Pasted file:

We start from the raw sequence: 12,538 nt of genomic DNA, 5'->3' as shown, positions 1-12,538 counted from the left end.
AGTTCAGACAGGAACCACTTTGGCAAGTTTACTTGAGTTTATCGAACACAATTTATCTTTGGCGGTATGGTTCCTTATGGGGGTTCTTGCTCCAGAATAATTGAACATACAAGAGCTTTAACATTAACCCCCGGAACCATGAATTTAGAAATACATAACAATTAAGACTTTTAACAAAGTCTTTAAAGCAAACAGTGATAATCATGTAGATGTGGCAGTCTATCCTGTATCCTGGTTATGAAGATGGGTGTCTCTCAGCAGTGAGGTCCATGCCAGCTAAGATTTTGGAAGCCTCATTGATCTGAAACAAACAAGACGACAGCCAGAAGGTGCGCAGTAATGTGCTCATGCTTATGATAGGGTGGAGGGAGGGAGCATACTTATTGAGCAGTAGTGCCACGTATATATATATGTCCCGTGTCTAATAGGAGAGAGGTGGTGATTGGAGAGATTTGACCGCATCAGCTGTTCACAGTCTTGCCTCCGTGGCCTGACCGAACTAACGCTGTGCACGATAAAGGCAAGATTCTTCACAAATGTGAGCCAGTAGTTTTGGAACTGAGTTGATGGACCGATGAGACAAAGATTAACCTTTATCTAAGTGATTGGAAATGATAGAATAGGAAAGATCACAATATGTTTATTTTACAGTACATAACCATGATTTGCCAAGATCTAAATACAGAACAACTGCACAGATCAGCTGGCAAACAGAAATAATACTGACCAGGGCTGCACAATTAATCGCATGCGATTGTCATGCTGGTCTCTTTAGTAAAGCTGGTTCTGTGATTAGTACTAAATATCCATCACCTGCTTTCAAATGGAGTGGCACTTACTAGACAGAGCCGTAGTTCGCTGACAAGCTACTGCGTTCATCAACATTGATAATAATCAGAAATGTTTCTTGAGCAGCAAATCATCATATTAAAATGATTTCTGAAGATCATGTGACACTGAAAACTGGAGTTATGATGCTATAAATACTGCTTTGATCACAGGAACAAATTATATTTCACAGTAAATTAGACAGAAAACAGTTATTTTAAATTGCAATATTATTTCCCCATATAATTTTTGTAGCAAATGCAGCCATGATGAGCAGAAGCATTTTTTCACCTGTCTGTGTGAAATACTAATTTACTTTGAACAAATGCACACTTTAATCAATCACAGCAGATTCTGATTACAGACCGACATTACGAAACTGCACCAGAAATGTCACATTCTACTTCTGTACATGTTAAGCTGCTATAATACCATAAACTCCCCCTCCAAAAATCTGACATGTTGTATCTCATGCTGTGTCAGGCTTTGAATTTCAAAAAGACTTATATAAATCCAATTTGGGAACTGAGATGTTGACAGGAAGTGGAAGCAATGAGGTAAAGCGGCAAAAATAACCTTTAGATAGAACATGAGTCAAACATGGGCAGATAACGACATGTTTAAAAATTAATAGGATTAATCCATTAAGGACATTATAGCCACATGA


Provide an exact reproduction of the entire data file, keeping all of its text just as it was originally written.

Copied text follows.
We start from the raw sequence: 12,538 nt of genomic DNA, 5'->3' as shown, positions 1-12,538 counted from the left end.
AGTTCAGACAGGAACCACTTTGGCAAGTTTACTTGAGTTTATCGAACACAATTTATCTTTGGCGGTATGGTTCCTTATGGGGGTTCTTGCTCCAGAATAATTGAACATACAAGAGCTTTAACATTAACCCCCGGAACCATGAATTTAGAAATACATAACAATTAAGACTTTTAACAAAGTCTTTAAAGCAAACAGTGATAATCATGTAGATGTGGCAGTCTATCCTGTATCCTGGTTATGAAGATGGGTGTCTCTCAGCAGTGAGGTCCATGCCAGCTAAGATTTTGGAAGCCTCATTGATCTGAAACAAACAAGACGACAGCCAGAAGGTGCGCAGTAATGTGCTCATGCTTATGATAGGGTGGAGGGAGGGAGCATACTTATTGAGCAGTAGTGCCACGTATATATATATGTCCCGTGTCTAATAGGAGAGAGGTGGTGATTGGAGAGATTTGACCGCATCAGCTGTTCACAGTCTTGCCTCCGTGGCCTGACCGAACTAACGCTGTGCACGATAAAGGCAAGATTCTTCACAAATGTGAGCCAGTAGTTTTGGAACTGAGTTGATGGACCGATGAGACAAAGATTAACCTTTATCTAAGTGATTGGAAATGATAGAATAGGAAAGATCACAATATGTTTATTTTACAGTACATAACCATGATTTGCCAAGATCTAAATACAGAACAACTGCACAGATCAGCTGGCAAACAGAAATAATACTGACCAGGGCTGCACAATTAATCGCATGCGATTGTCATGCTGGTCTCTTTAGTAAAGCTGGTTCTGTGATTAGTACTAAATATCCATCACCTGCTTTCAAATGGAGTGGCACTTACTAGACAGAGCCGTAGTTCGCTGACAAGCTACTGCGTTCATCAACATTGATAATAATCAGAAATGTTTCTTGAGCAGCAAATCATCATATTAAAATGATTTCTGAAGATCATGTGACACTGAAAACTGGAGTTATGATGCTATAAATACTGCTTTGATCACAGGAACAAATTATATTTCACAGTAAATTAGACAGAAAACAGTTATTTTAAATTGCAATATTATTTCCCCATATAATTTTTGTAGCAAATGCAGCCATGATGAGCAGAAGCATTTTTTCACCTGTCTGTGTGAAATACTAATTTACTTTGAACAAATGCACACTTTAATCAATCACAGCAGATTCTGATTACAGACCGACATTACGAAACTGCACCAGAAATGTCACATTCTACTTCTGTACATGTTAAGCTGCTATAATACCATAAACTCCCCCTCCAAAAATCTGACATGTTGTATCTCATGCTGTGTCAGGCTTTGAATTTCAAAAAGACTTATATAAATCCAATTTGGGAACTGAGATGTTGACAGGAAGTGGAAGCAATGAGGTAAAGCGGCAAAAATAACCTTTAGATAGAACATGAGTCAAACATGGGCAGATAACGACATGTTTAAAAATTAATAGGATTAATCCATTAAGGACATTATAGCCACATGA